Healthy Communities Posts
Building Healthier Communities That Thrive
Meet the incredible winners of this year's Robert Wood Johnson Foundation Culture of Health Prize!
Max Vogel-Freedman Reflects on Community Engagement
In this interview with Burness intern Max Vogel-Freedman, Burnessers Jaclyn De Bonis and Lowell Dempsey explore Max's passion for volunteering and why he thinks everyone should get involved in their community.
A Health Lesson Before Moving
Burness intern Kai Curtis explains how the County Health Rankings urged him to look at sidewalks and San Diego in a new light.
Do Something About Something: Making Progress in the Age of Trump
After the November election, Burnesser Adam Zimmerman felt powerless. So he did the only thing he could think of to make that feeling go away: started working for progress in his own community.
“Evicted” Book Review: Eviction Is a Cause—Not Just a Consequence—of Poverty
"Evicted" follows low-income families in Milwaukee as they struggle to keep a roof over their heads. It's a must-read if you care about the growing inequality and poverty in the US.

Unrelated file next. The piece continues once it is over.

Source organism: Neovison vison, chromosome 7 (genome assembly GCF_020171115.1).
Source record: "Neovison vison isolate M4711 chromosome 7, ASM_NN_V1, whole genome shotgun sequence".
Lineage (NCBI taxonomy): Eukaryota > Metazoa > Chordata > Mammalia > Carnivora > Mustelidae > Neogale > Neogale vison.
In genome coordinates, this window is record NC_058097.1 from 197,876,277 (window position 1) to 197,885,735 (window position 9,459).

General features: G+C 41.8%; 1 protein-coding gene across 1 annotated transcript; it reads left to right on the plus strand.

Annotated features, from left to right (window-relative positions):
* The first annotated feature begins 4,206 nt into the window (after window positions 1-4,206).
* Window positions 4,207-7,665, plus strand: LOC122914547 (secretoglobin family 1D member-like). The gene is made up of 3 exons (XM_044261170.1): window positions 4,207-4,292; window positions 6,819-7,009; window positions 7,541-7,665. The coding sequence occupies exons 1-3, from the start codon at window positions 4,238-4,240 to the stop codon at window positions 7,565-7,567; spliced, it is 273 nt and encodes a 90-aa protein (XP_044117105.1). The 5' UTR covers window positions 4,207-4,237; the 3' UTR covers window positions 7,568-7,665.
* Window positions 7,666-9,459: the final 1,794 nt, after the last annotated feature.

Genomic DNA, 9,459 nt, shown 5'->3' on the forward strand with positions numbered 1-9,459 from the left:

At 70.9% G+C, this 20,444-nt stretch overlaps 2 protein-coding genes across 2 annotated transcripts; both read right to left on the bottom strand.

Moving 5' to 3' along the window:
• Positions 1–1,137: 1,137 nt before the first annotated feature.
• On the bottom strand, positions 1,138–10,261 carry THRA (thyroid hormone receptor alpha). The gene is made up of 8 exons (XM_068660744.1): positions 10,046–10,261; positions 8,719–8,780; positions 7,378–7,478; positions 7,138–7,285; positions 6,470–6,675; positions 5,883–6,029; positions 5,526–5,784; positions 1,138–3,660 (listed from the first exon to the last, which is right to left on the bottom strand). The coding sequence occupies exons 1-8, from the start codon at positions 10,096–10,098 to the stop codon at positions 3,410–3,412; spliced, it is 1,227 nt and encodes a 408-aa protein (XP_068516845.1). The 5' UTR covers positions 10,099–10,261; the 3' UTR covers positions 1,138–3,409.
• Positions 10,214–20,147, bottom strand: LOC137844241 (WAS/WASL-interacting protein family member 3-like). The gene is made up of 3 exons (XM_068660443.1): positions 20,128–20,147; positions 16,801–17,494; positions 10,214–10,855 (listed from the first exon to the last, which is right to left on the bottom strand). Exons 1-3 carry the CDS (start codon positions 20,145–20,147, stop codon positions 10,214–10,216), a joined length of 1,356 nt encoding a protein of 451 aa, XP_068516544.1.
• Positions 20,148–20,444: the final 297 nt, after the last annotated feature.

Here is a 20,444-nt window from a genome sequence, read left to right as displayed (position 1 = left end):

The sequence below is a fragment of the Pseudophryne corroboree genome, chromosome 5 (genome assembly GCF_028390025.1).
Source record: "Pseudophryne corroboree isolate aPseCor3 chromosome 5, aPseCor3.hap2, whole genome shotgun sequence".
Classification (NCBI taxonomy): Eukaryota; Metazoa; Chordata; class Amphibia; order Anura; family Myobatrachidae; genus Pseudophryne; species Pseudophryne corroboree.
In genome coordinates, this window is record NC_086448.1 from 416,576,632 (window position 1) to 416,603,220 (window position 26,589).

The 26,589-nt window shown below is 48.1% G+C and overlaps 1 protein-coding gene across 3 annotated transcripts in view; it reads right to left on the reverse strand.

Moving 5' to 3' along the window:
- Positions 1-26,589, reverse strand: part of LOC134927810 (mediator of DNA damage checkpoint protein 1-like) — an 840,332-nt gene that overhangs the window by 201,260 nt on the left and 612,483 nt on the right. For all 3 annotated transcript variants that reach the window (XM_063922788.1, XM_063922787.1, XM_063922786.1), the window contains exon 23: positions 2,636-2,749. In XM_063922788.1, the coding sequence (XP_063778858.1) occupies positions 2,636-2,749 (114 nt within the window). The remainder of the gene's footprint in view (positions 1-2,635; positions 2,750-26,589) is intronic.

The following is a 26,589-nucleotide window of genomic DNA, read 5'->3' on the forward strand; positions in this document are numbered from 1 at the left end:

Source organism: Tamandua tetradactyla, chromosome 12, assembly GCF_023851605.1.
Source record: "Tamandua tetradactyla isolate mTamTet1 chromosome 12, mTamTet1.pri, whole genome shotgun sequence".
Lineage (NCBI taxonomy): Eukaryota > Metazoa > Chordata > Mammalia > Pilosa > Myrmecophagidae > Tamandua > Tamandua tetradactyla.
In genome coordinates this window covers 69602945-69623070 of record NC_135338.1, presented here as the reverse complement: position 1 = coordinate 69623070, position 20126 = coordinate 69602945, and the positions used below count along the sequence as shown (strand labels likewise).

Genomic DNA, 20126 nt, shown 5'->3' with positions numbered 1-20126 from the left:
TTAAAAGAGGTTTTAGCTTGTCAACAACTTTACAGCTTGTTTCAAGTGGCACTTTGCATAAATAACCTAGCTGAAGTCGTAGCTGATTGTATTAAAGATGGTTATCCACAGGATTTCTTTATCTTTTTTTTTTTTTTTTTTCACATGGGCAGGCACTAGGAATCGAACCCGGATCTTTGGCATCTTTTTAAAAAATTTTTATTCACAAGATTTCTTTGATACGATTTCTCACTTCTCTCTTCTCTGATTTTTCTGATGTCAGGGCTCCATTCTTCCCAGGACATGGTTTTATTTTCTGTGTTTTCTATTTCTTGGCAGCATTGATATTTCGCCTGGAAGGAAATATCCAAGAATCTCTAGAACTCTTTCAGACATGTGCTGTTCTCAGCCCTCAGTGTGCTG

Seven Communities Take on Timely Challenges in Health
Meet the winners of the 2016 Robert Wood Johnson Foundation Culture of Health Prize!
Can Teamwork Make a Dream Work in Montgomery County?
Montgomery County is home to 88,000 people who are food insecure, which means they don't know when or how they'll get their next meal. A new bill—supported by Burness—aims to change that.
Want to Solve Appalachia’s Problems? Listen to Those Who Live There.
The best ideas to close health gaps in Appalachia come from those who live in the region. We attended the SOAR Innovation Summit in Pikesville, Kentucky, where lots of these local solutions were on display.
County Health Rankings Are in the House
We were thrilled when Representative Tom Emmer (R-MN) took to the House Floor to celebrate Carver County for being named Minnesota's healthiest county in this year's County Health Rankings.
Being Black Is Bad for Your Health
There is a mountain of evidence that being Black or Latino in the U.S. can have adverse affects on one’s health, due, in part, to structural racism. Robert Wood Johnson Foundation President Risa Lavizzo-Mourey and Harvard Professor David Williams made this point in a recent op-ed.